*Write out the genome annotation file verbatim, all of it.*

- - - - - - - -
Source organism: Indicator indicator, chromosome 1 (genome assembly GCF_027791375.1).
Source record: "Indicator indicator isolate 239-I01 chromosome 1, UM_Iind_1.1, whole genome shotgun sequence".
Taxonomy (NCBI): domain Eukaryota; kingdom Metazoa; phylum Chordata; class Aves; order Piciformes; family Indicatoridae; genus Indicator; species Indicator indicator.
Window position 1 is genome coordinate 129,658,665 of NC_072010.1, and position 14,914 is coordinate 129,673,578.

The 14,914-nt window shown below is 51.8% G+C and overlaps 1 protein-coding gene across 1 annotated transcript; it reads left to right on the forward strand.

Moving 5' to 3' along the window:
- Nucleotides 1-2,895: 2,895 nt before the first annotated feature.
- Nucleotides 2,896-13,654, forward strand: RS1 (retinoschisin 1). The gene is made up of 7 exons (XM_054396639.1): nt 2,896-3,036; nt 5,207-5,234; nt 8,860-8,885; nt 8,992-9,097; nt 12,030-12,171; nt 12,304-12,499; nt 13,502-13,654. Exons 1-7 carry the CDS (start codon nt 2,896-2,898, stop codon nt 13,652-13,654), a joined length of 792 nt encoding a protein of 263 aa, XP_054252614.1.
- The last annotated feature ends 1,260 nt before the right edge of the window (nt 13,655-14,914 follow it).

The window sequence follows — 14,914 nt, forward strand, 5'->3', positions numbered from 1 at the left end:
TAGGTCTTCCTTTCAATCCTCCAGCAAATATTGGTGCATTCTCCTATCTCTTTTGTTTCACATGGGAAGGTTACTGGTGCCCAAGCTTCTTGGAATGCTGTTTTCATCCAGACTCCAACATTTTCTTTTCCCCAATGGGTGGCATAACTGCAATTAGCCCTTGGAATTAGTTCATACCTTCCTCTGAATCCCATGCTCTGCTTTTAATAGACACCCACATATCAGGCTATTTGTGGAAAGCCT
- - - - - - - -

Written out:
Source organism: Indicator indicator, chromosome 1 (genome assembly GCF_027791375.1).
Source record: "Indicator indicator isolate 239-I01 chromosome 1, UM_Iind_1.1, whole genome shotgun sequence".
Taxonomy (NCBI): domain Eukaryota; kingdom Metazoa; phylum Chordata; class Aves; order Piciformes; family Indicatoridae; genus Indicator; species Indicator indicator.
Window position 1 is genome coordinate 129,658,665 of NC_072010.1, and position 14,914 is coordinate 129,673,578.

The 14,914-nt window shown below is 51.8% G+C and overlaps 1 protein-coding gene across 1 annotated transcript; it reads left to right on the forward strand.

Moving 5' to 3' along the window:
- Nucleotides 1-2,895: 2,895 nt before the first annotated feature.
- Nucleotides 2,896-13,654, forward strand: RS1 (retinoschisin 1). The gene is made up of 7 exons (XM_054396639.1): nt 2,896-3,036; nt 5,207-5,234; nt 8,860-8,885; nt 8,992-9,097; nt 12,030-12,171; nt 12,304-12,499; nt 13,502-13,654. Exons 1-7 carry the CDS (start codon nt 2,896-2,898, stop codon nt 13,652-13,654), a joined length of 792 nt encoding a protein of 263 aa, XP_054252614.1.
- The last annotated feature ends 1,260 nt before the right edge of the window (nt 13,655-14,914 follow it).

The window sequence follows — 14,914 nt, forward strand, 5'->3', positions numbered from 1 at the left end:
TAGGTCTTCCTTTCAATCCTCCAGCAAATATTGGTGCATTCTCCTATCTCTTTTGTTTCACATGGGAAGGTTACTGGTGCCCAAGCTTCTTGGAATGCTGTTTTCATCCAGACTCCAACATTTTCTTTTCCCCAATGGGTGGCATAACTGCAATTAGCCCTTGGAATTAGTTCATACCTTCCTCTGAATCCCATGCTCTGCTTTTAATAGACACCCACATATCAGGCTATTTGTGGAAAGCCT